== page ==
Alex Keble takes a look at Claudio Ranieri's in-tray at Fulham, and asks whether the Italian has the ability to steer the club out of the relegation zone.
"Ranieri’s positive attitude should clear the clouds around Craven Cottage, but unless that quickly translates into wins and points Fulham are doomed."
Just days after owner Shahid Khan said he was "astonished" at rumours of an imminent managerial change, Fulham have sacked Slavisa Jokanovic and replaced him with former Leicester City manager Claudio Ranieri. After considering several candidates for the role, Khan has said the new manager is a "risk-free and ready-made" appointment.
He joins the club with just under two weeks to prepare his side for a match at Craven Cottage against fellow strugglers Southampton, in which even a win for the hosts would not lift them out of the bottom three. This is a huge task for the 67-year-old.
Ranieri's recent history
It is certainly an eye-catching appointment. Ranieri is a strangely unknowable entity for Fulham fans despite his fairy-tale title triumph in the midlands two-and-a-half years ago. The Italian's most recent role, as Nice manager for the 2017/18 season, began brilliantly but crumbled after Christmas, the season neatly split into two very different halves. This follows a similarly dramatic rise and fall with the Foxes, which itself was very un-Ranieri like as "The Tinkerman" played the same team, in the same system, throughout that famous league-winning year.
Khan is correct when declaring Fulham have captured "an extraordinary football man" - one who boasts experience with the likes of Chelsea, Juventus, Inter Milan, and Valencia - but that doesn't mean it is an appointment without risk. Fulham, after all, are in a perilous position that Ranieri has rarely experienced in his long career at the top of the game.
He certainly has a full in-tray at Craven Cottage, and as an ex-Chelsea man Fulham fans won't necessarily give Ranieri much time to adapt. Then again, with five points from their opening 12 Premier League games, time was never going to be on Ranieri's side.
Build on the Liverpool performance
Fulham's dreadful defensive record is obviously the first thing to fix. Jokanovic played in a highly expansive style that created big gaps in midfield and defence, allowing their opponents to simply walk through the middle of the pitch. Fulham have conceded 31 goals so far this season, on course for a Premier League record.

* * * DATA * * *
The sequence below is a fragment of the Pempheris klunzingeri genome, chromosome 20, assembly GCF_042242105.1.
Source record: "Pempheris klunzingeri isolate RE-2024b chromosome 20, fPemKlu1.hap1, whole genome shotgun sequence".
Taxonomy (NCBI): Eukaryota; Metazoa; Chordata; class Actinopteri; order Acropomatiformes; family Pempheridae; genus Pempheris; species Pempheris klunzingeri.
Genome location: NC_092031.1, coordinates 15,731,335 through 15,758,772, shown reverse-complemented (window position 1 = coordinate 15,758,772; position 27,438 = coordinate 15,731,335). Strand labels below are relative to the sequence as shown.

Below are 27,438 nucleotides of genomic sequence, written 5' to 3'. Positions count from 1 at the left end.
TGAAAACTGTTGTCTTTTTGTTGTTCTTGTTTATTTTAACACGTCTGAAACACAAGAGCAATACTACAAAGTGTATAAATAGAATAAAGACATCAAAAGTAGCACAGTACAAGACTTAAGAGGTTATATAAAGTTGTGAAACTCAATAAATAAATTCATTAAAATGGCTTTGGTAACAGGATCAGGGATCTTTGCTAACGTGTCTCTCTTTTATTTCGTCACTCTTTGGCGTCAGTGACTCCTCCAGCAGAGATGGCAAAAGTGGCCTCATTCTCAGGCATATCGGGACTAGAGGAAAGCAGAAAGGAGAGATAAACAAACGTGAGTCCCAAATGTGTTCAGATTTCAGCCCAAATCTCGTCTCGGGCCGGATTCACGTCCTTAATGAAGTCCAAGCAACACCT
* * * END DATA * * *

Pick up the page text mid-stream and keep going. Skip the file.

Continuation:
However, there were some very positive signs from the 2-0 defeat at Anfield on Sunday, and had their marginal offside goal not been disallowed it is plausible the Whites would have emerged with three points. Jokanovic had finally tightened up, playing a narrow 4-4-2 that restricted space in the centre and - with a deep defensive line - made Fulham much harder to break down.
It was a dramatic tactical reshuffle from the outgoing manager, and coincidentally it has provided an early template for how Ranieri can infuse Fulham with some of that Leicester magic.
Implement a counter-attacking style
A deep-lying, counter-attacking 4-4-2 is how Ranieri won the title with Leicester - and it's exactly how Fulham need to play in order to survive the drop; they just aren't technically gifted enough to play an open possession game. The Southampton match is a good place to start.
In Tom Cairney, Ranieri has the Danny Drinkwater-style midfield engine, while across the back four there is enough brawn to stop the leaks. Denis Odoi and Calum Chambers are decent centre-backs in need of the confidence boost that comes with being surrounded, more closely, by team-mates. Dropping deeper and holding a compressed overall team shape is the obvious way to improve a defensive record, and (not coincidentally) it is exactly what Ranieri would want to do anyway.
More importantly, playing with caution before springing forward on the break suits Fulham's attacking players. Ryan Sessegnon has struggled to find space on the left flank, but with a Leicester-ish plan will frequently receive the ball with room to gallop into. The same can be said of Luciano Vietto, while Aleksandar Mitrovic is a good target man for teams playing in a direct style.
Find a defensive midfielder
The biggest stumbling block in all this is finding an N'Golo Kante to compliment Cairney (or Drinkwater himself, who will be available to loan in January and is a 9/2 shot to sign for the Cottagers in 2019). It's possible that Kevin McDonald will improve if Fulham aren't so expansive, but it's more likely the club will enter the transfer market to find a new defensive midfielder.
There aren't any obvious names that spring to mind, but Ranieri has six weeks to search for an athletic footballer who can sew together the gap between defence and midfield. Fulham need a strong tackler capable of calming the nerves of the centre-backs.
Can Fulham survive?
There is certainly talent in the Fulham squad - in the final third at least - and so if Ranieri can quickly get his tactical ideas across then it certainly isn't too late for Fulham. They are only three points away from 17th, meaning a couple of wins could dramatically change their outlook. Cardiff City and Huddersfield are certainly worse teams, but for the third spot there's very little in it.
The next few weeks will probably define Fulham's future; without a new manager bounce, it's unlikely to come together for a coach whose results tend to drop off very suddenly. Ranieri's positive attitude should clear the clouds around Craven Cottage, but unless that quickly translates into wins and points Fulham are doomed. However, as they are likely to trade higher than the [1.75] on the Exchange, it's worth a lay at this point.